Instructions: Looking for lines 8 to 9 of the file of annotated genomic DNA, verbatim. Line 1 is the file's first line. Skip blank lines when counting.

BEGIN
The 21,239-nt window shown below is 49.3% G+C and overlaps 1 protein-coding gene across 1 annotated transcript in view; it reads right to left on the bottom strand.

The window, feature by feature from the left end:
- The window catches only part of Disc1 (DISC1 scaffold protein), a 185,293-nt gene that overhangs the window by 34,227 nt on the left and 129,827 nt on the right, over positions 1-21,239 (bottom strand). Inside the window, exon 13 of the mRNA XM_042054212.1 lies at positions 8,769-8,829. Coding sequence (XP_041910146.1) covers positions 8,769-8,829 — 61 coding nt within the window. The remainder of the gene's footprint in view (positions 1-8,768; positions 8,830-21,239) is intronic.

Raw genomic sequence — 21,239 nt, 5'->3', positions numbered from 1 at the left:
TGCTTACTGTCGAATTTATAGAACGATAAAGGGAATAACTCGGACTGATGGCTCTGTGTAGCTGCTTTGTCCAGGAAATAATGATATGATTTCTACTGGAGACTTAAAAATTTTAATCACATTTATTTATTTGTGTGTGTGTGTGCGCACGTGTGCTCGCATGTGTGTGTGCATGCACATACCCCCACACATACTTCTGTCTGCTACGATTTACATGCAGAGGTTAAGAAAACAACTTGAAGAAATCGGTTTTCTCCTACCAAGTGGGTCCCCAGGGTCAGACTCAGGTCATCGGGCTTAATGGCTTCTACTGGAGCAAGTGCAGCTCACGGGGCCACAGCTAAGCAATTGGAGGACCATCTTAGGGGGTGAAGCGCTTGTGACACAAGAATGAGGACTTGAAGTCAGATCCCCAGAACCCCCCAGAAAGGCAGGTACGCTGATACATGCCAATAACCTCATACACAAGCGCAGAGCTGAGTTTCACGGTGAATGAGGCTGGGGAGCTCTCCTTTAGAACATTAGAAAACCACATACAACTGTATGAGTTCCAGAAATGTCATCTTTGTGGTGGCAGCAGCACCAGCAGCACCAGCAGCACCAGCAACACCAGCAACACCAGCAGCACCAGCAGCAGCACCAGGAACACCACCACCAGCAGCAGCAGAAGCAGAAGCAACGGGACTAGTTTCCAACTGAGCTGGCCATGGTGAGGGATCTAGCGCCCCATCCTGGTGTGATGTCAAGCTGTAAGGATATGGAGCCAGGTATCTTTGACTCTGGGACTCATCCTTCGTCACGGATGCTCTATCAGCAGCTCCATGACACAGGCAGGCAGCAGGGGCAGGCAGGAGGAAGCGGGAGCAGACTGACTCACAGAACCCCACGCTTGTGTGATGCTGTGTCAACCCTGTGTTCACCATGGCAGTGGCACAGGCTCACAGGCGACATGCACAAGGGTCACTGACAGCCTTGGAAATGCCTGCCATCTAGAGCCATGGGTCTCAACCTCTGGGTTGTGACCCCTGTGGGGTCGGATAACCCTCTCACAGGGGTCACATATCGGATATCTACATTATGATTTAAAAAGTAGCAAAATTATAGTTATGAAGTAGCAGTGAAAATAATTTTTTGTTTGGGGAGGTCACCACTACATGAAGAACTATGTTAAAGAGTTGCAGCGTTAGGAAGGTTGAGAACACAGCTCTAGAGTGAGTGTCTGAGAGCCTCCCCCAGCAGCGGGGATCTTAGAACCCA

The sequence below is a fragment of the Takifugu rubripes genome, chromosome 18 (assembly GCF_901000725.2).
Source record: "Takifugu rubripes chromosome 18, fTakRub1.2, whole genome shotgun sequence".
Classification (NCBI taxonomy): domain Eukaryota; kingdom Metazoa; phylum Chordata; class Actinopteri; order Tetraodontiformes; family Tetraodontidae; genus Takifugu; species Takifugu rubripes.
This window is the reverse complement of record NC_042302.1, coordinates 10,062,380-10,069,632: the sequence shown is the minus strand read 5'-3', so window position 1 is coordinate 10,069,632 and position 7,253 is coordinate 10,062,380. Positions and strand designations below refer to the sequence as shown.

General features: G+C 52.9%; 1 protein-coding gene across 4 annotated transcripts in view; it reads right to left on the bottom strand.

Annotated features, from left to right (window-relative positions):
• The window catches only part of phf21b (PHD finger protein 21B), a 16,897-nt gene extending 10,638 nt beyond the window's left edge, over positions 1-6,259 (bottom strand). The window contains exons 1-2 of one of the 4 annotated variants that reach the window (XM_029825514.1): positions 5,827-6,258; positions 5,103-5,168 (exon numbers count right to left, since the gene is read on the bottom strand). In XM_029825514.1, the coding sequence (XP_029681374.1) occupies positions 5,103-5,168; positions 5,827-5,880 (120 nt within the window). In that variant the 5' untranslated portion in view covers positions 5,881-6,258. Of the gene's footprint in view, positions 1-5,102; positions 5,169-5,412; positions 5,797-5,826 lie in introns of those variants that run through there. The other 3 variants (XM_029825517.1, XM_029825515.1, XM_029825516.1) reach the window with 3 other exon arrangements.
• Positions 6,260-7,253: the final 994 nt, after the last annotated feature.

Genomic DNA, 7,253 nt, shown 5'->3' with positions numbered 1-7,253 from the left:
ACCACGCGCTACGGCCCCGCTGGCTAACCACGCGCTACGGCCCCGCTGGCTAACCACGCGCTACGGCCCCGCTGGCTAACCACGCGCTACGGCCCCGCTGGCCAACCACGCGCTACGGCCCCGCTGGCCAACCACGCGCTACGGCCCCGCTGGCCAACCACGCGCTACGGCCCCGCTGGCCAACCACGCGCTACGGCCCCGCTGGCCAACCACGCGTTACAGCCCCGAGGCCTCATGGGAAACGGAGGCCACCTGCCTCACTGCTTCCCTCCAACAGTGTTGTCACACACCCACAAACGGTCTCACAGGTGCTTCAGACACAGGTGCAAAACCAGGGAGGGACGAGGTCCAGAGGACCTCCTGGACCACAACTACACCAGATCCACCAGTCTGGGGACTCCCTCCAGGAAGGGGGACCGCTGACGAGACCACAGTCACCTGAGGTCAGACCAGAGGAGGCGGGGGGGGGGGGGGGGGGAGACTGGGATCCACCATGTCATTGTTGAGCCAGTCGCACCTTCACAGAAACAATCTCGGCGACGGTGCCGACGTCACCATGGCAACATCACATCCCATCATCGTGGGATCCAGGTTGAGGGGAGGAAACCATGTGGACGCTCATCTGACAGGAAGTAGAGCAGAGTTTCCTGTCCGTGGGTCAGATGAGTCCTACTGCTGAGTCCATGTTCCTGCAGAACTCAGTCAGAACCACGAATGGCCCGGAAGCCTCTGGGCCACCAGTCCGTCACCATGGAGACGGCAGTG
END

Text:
Classification (NCBI taxonomy): domain Eukaryota; kingdom Metazoa; phylum Chordata; class Actinopteri; order Tetraodontiformes; family Tetraodontidae; genus Takifugu; species Takifugu rubripes.
This window is the reverse complement of record NC_042302.1, coordinates 10,062,380-10,069,632: the sequence shown is the minus strand read 5'-3', so window position 1 is coordinate 10,069,632 and position 7,253 is coordinate 10,062,380. Positions and strand designations below refer to the sequence as shown.